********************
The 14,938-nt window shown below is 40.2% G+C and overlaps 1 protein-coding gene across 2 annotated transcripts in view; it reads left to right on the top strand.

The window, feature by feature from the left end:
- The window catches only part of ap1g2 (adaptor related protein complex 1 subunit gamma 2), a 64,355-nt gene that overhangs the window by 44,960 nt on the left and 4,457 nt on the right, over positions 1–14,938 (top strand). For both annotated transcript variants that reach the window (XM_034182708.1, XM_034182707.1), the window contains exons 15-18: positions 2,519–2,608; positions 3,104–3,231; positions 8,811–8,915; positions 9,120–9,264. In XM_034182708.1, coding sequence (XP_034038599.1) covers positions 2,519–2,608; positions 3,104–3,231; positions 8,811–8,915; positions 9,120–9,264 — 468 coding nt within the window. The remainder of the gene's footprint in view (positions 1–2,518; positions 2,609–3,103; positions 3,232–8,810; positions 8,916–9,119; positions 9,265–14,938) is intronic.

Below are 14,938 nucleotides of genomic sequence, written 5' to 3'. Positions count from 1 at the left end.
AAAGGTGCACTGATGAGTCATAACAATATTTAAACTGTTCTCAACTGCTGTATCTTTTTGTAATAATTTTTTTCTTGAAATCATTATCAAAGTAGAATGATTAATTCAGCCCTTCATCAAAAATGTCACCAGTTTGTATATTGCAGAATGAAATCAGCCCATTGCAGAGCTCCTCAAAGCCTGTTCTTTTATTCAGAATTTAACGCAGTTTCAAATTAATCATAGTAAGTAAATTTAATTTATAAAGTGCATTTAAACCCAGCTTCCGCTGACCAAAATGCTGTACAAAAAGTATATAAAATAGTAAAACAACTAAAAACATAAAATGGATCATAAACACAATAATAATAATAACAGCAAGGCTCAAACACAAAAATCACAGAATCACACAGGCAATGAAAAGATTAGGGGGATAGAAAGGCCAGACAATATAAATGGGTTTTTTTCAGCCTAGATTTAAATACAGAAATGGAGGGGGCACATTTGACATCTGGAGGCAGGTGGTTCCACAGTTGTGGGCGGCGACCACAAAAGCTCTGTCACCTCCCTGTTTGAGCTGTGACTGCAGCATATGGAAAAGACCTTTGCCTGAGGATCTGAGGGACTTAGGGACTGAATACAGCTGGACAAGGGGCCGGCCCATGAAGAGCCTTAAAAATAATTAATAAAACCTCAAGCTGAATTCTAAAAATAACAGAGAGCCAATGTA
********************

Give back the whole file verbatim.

The 14,938-nt window shown below is 40.2% G+C and overlaps 1 protein-coding gene across 2 annotated transcripts in view; it reads left to right on the top strand.

The window, feature by feature from the left end:
- The window catches only part of ap1g2 (adaptor related protein complex 1 subunit gamma 2), a 64,355-nt gene that overhangs the window by 44,960 nt on the left and 4,457 nt on the right, over positions 1–14,938 (top strand). For both annotated transcript variants that reach the window (XM_034182708.1, XM_034182707.1), the window contains exons 15-18: positions 2,519–2,608; positions 3,104–3,231; positions 8,811–8,915; positions 9,120–9,264. In XM_034182708.1, coding sequence (XP_034038599.1) covers positions 2,519–2,608; positions 3,104–3,231; positions 8,811–8,915; positions 9,120–9,264 — 468 coding nt within the window. The remainder of the gene's footprint in view (positions 1–2,518; positions 2,609–3,103; positions 3,232–8,810; positions 8,916–9,119; positions 9,265–14,938) is intronic.

Below are 14,938 nucleotides of genomic sequence, written 5' to 3'. Positions count from 1 at the left end.
AAAGGTGCACTGATGAGTCATAACAATATTTAAACTGTTCTCAACTGCTGTATCTTTTTGTAATAATTTTTTTCTTGAAATCATTATCAAAGTAGAATGATTAATTCAGCCCTTCATCAAAAATGTCACCAGTTTGTATATTGCAGAATGAAATCAGCCCATTGCAGAGCTCCTCAAAGCCTGTTCTTTTATTCAGAATTTAACGCAGTTTCAAATTAATCATAGTAAGTAAATTTAATTTATAAAGTGCATTTAAACCCAGCTTCCGCTGACCAAAATGCTGTACAAAAAGTATATAAAATAGTAAAACAACTAAAAACATAAAATGGATCATAAACACAATAATAATAATAACAGCAAGGCTCAAACACAAAAATCACAGAATCACACAGGCAATGAAAAGATTAGGGGGATAGAAAGGCCAGACAATATAAATGGGTTTTTTTCAGCCTAGATTTAAATACAGAAATGGAGGGGGCACATTTGACATCTGGAGGCAGGTGGTTCCACAGTTGTGGGCGGCGACCACAAAAGCTCTGTCACCTCCCTGTTTGAGCTGTGACTGCAGCATATGGAAAAGACCTTTGCCTGAGGATCTGAGGGACTTAGGGACTGAATACAGCTGGACAAGGGGCCGGCCCATGAAGAGCCTTAAAAATAATTAATAAAACCTCAAGCTGAATTCTAAAAATAACAGAGAGCCAATGTA